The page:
(Reuters Health)—Patients who receive biologic infusions at home may have a higher risk of adverse events than those who receive the infusions at a health care facility, a new study suggests.1
Researchers examined administrative claims data on 57,220 adults who received a total of 752,150 biologic infusions for immune-mediated disease between 2007 and 2017. The analysis included a total of 34,078 (4.5%) home infusions for 3,954 patients, as well as 718,072 (95.5%) facility infusions for 54,770 patients.
Compared with facility infusions, home infusions were associated with a significantly higher risk of an emergency department visit or hospital admission on the day of infusion or the following day (odds ratio [OR] 1.25).
Home infusions were also associated with a significantly greater chance that patients would discontinue treatment after an emergency department visit or hospital admission (OR 1.28).
“In an infusion center or office setting, biologic infusions are overseen by trained physicians with experience and resources for managing side effects and complications, which is typically not the case when biologic infusions are administered at home,” says lead study author Matthew Baker, MD, clinical chief for the Division of Immunology and Rheumatology in the Department of Medicine at Stanford University, California.
When issues arise in the home setting, there may be a lower threshold for escalation of care, Dr. Baker says by email.
“Thus, it is not surprising that we found an increased risk of emergency department visit or hospital admission within 24 hours of home infusions compared with facility infusions,” Dr. Baker says.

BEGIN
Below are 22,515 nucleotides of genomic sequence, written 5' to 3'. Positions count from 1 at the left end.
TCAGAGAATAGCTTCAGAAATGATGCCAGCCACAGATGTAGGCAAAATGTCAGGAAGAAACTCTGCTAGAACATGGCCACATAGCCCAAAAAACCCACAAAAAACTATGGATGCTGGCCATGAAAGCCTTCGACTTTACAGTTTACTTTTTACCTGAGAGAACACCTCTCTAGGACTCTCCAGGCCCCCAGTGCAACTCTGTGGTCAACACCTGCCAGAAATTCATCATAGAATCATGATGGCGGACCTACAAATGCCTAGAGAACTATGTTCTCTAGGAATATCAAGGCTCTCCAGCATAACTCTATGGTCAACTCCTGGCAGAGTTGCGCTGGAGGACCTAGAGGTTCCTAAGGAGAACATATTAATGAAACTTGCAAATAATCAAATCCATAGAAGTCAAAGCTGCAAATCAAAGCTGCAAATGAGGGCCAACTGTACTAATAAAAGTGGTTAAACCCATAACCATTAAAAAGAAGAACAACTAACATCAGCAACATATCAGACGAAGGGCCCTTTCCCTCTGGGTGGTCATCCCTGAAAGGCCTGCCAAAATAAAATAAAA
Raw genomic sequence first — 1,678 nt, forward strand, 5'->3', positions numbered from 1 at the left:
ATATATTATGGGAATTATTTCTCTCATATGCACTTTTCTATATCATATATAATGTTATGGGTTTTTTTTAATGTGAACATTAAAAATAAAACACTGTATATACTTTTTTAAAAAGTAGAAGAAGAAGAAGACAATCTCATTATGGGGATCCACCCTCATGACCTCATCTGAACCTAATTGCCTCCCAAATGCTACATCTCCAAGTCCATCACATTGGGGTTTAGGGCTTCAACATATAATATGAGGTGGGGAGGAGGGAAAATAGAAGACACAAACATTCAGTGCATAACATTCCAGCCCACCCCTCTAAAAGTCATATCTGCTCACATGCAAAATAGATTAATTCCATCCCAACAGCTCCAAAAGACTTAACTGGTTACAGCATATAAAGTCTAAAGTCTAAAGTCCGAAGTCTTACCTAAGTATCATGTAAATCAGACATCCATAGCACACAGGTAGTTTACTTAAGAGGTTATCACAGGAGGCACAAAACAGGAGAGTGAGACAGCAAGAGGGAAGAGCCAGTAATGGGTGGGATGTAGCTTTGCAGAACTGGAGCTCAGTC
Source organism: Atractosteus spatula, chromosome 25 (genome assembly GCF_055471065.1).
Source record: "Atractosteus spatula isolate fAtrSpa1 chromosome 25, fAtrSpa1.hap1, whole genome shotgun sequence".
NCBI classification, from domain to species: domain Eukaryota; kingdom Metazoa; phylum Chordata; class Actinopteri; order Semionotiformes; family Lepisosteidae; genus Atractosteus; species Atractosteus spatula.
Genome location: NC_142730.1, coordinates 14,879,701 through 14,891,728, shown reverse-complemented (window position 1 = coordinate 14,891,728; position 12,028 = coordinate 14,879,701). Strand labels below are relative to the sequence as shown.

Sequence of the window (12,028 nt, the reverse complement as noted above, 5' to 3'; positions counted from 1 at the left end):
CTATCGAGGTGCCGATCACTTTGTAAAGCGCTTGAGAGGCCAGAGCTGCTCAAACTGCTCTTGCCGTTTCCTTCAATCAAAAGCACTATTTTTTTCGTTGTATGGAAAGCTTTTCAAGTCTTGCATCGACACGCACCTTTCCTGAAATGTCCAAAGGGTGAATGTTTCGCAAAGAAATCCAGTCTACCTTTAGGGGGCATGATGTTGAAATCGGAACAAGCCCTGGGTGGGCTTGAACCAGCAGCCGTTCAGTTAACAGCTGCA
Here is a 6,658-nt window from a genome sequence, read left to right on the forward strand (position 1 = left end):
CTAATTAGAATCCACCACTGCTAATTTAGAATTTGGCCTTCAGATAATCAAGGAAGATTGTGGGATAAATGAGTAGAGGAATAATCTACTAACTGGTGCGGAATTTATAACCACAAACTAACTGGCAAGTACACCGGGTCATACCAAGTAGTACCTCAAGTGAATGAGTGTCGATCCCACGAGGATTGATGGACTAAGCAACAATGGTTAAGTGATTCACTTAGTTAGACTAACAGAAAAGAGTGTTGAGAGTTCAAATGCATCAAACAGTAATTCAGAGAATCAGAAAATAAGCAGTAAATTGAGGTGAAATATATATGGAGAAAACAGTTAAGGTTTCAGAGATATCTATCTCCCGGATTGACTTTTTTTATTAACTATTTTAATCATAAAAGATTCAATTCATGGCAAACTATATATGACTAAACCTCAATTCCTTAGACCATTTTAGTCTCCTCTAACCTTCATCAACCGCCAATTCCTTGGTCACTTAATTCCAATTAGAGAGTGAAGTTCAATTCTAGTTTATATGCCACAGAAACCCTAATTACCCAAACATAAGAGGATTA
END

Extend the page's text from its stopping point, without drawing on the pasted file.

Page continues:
There were some key differences between patients who had home infusions. For example, they were younger (mean age: 43.2) years than patients who got facility infusions (mean age: 51.3 years). And they were also more likely to be male (41%) than patients who got facility infusions (31.4%).
The proportion of home infusions resulting in emergency department visits and hospital admissions was highest after the first biologic infusion at home (4.9%), then dropped with the second infusion (4.3%) and third infusion (3.9%) of the same medicine.
Researchers didn’t find any difference in post-infusion mortality between home- and facility-administered infusions.
One limitation of the claims data analysis is that there may be a potential for residual or unmeasured confounders to influence the outcomes, the study team notes in JAMA Network Open. Researchers also lacked data on disease-modifying medications, such as methotrexate, as well as other medications that may have influenced the risk of adverse events with infusions.1